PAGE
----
Students examined the ways individuals have advocated for peace globally over time, with a specific focus on the contributions of women. They considered the reasons why peace discussions served as an acceptable space for women's political activism. The girls planned activities for specific grades, divisions, and for the whole school to celebrate International Day of Peace in September, 2022. They also created "peace tiles" in the style of the Berkeley Peace Wall.
The students joined Villanova University for their Advocacy Week, hosted by their Center for Peace and Justice Education, where they had the opportunity to talk to Villanova students about the different service opportunities they take part in. One Agnes Irwin student was inspired by Villanova's Best Buddies program, which aims to promote inclusion and acceptance by facilitating friendships between students and local adults with intellectual or developmental disabilities, and is eager to bring it to AIS.
The group also heard from Professor Erin Mysoglan, Assistant Director, Center for Community Action & Research at Pace University, who gave an introductory lecture into Peace and Justice studies. She spoke about three types of peace—positive peace, negative peace, and personal peace.
ARTMAKING IN PHILADELPHIA
Twenty students explored the lives of working artists in the Philadelphia area, with visits to art studios, artist-run galleries, and non-profit art institutions. They visited various “artist-run” arts organizations located in the Crane Arts Building in Philadelphia. We visited InLiquid Art, Tiger Strikes Asteroid Philadelphia, Tilt Institute for the Contemporary Image, Second State Press, and checked out the fantastic architectural progress of the new Clay Studio just before it opened to the public. They also visited bahdeebahdu, Warren Muller & RJ Thornberg’s wonderland of lighting, furniture, interiors, art & Pomeranians. Students spent two days learning how to make photo image transfers onto clay, using printed decals and xerox lithography techniques.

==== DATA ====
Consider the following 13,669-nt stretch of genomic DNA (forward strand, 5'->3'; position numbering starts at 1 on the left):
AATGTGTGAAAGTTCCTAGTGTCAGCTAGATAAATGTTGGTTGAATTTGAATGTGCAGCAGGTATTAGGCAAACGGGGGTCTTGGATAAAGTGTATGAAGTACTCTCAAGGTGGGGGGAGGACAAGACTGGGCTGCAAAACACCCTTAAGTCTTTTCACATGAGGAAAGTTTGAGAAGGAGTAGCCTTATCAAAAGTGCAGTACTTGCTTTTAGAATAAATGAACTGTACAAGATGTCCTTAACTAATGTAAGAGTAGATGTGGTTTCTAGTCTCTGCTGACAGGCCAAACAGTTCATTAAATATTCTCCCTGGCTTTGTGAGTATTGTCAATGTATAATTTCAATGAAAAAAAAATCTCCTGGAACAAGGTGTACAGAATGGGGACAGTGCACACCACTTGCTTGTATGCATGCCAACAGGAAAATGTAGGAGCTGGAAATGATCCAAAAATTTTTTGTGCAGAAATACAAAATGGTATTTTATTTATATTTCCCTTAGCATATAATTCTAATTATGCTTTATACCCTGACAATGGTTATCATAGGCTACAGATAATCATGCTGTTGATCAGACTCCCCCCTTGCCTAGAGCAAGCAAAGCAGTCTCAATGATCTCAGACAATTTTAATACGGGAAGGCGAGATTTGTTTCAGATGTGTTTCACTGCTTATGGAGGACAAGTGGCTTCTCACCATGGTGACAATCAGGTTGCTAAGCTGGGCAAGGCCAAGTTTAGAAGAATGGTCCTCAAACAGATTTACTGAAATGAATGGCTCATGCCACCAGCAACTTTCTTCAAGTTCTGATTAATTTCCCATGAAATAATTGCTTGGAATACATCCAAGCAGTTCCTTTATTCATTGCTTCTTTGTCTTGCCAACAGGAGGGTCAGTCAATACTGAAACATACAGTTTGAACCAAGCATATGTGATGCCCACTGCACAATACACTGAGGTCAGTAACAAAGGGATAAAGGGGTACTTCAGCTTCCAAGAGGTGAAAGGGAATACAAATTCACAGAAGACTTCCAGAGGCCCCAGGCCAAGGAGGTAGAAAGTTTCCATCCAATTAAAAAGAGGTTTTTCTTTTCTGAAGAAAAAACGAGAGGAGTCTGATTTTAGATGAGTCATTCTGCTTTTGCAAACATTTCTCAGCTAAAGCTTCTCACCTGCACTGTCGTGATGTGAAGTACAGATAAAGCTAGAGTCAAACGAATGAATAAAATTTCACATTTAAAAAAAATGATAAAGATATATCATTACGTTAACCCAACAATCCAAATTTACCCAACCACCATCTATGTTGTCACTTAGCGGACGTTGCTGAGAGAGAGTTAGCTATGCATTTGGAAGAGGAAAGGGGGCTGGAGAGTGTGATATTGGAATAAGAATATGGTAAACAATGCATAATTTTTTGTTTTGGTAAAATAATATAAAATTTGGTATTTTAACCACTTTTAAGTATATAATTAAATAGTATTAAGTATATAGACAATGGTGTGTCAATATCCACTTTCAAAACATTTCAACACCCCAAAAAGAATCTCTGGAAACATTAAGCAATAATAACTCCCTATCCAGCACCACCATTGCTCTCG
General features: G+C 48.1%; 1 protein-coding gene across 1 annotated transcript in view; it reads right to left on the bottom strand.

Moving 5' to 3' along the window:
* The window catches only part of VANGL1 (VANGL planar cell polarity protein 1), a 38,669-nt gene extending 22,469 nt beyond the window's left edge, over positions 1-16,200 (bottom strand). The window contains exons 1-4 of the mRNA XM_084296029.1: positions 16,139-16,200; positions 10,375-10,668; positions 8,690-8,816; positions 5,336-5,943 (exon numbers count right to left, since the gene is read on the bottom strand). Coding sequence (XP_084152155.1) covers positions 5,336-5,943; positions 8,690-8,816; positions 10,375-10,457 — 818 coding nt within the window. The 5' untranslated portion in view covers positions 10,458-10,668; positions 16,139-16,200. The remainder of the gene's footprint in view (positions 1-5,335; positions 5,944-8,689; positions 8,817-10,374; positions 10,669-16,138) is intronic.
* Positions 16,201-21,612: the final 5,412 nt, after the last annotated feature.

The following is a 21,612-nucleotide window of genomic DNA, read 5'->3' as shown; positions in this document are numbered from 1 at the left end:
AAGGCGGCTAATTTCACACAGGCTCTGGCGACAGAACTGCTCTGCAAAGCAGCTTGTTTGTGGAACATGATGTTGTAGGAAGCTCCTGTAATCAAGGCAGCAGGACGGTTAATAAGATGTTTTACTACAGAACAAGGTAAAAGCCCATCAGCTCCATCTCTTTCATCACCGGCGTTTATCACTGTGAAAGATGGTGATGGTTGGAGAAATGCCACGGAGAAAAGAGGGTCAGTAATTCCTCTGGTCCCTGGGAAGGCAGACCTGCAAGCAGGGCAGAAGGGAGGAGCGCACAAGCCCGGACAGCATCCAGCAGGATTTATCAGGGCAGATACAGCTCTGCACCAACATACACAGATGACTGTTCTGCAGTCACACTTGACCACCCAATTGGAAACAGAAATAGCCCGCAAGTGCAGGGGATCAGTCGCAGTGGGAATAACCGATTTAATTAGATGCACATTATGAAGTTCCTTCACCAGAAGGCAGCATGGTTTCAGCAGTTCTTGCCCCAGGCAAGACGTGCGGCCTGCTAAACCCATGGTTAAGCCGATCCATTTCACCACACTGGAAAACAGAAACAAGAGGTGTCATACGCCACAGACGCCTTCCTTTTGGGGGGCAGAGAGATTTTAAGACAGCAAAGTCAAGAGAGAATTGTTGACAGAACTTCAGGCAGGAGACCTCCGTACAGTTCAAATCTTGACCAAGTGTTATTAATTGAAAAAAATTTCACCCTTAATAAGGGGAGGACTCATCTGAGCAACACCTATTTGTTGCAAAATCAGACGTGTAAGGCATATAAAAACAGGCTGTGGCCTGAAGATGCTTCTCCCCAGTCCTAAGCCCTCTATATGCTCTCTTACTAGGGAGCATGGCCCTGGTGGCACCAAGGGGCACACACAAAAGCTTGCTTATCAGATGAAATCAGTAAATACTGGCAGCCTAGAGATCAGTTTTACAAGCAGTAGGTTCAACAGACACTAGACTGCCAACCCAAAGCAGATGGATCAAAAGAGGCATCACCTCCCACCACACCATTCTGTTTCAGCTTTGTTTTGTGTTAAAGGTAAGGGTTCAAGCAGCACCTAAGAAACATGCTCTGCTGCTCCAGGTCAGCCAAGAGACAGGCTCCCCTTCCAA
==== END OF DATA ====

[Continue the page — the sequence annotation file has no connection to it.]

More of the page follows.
THE REAL PHILLY: BEYOND THE LIBERTY BELL
Led by Murray Savar, Visual and Performing Arts Chair, Sol Fernandez, Spanish teacher, and Sean McCormick, history teacher, students experienced the city of Philadelphia by foot and public transit. They visited many neighborhoods in and around Center City, explored side streets, found architectural surprises, and tasted many different cuisines. A highlight was a visit to the newly opened Museum of Illusions in the Old City neighborhood. They also enjoyed an Agnes Irwin School historical walking tour during which they visited the first locations of the school prior to its move to the suburbs in 1934.
Many of the most important controversies of our day involve Constitutional issues and must be resolved by the United States Supreme Court. Students learned about the Constitution and the federal judicial system. Then they looked at recent cases, and ones currently before the Court, and examined the legal principles, laws, and constitutional provisions. Students examined landmark Supreme Court cases and researched and argued whether the Supreme Court should be expanded beyond nine judges. Students role played, first acting as the lawyers who argue each side of the case, and then, as the Justices who render decisions. They worked in teams on a moot court case involving issues of Constitutional law, and delivered oral arguments. They also took a field trip to the National Constitution Center in Philadelphia.
Students explored a variety of topics related to social justice to help them gain an understanding of action steps they can take to make a difference in topics they are passionate about. “The topics, which were chosen based on a survey of the students’ interests, included: reproductive rights, inequities in the healthcare system, the criminal justice system, and gun control,” said Math Department Chair Elena Bertrand, who co-led the SSP. On the final day, students explored a topic of their choosing, with many revisiting aspects of the previous four topics. Group research and discussion played an important role over the course of the SSP.